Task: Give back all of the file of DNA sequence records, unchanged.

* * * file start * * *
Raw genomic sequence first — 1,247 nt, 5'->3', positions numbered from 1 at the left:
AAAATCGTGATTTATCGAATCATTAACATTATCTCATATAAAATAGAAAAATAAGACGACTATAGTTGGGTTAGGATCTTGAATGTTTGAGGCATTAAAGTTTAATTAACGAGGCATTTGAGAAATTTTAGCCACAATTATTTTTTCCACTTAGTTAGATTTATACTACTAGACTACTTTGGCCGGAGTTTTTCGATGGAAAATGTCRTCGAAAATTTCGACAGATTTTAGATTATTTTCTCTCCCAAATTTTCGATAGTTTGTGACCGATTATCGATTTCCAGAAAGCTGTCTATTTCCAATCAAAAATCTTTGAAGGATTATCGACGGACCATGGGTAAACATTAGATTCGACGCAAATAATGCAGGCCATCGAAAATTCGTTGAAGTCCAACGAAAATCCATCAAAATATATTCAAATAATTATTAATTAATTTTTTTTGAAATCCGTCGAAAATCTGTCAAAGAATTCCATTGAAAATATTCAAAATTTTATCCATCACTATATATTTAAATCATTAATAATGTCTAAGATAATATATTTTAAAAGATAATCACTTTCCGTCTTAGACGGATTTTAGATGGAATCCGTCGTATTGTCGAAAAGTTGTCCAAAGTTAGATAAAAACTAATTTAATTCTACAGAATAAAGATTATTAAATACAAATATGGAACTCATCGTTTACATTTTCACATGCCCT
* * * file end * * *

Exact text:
Raw genomic sequence first — 1,247 nt, 5'->3', positions numbered from 1 at the left:
AAAATCGTGATTTATCGAATCATTAACATTATCTCATATAAAATAGAAAAATAAGACGACTATAGTTGGGTTAGGATCTTGAATGTTTGAGGCATTAAAGTTTAATTAACGAGGCATTTGAGAAATTTTAGCCACAATTATTTTTTCCACTTAGTTAGATTTATACTACTAGACTACTTTGGCCGGAGTTTTTCGATGGAAAATGTCRTCGAAAATTTCGACAGATTTTAGATTATTTTCTCTCCCAAATTTTCGATAGTTTGTGACCGATTATCGATTTCCAGAAAGCTGTCTATTTCCAATCAAAAATCTTTGAAGGATTATCGACGGACCATGGGTAAACATTAGATTCGACGCAAATAATGCAGGCCATCGAAAATTCGTTGAAGTCCAACGAAAATCCATCAAAATATATTCAAATAATTATTAATTAATTTTTTTTGAAATCCGTCGAAAATCTGTCAAAGAATTCCATTGAAAATATTCAAAATTTTATCCATCACTATATATTTAAATCATTAATAATGTCTAAGATAATATATTTTAAAAGATAATCACTTTCCGTCTTAGACGGATTTTAGATGGAATCCGTCGTATTGTCGAAAAGTTGTCCAAAGTTAGATAAAAACTAATTTAATTCTACAGAATAAAGATTATTAAATACAAATATGGAACTCATCGTTTACATTTTCACATGCCCT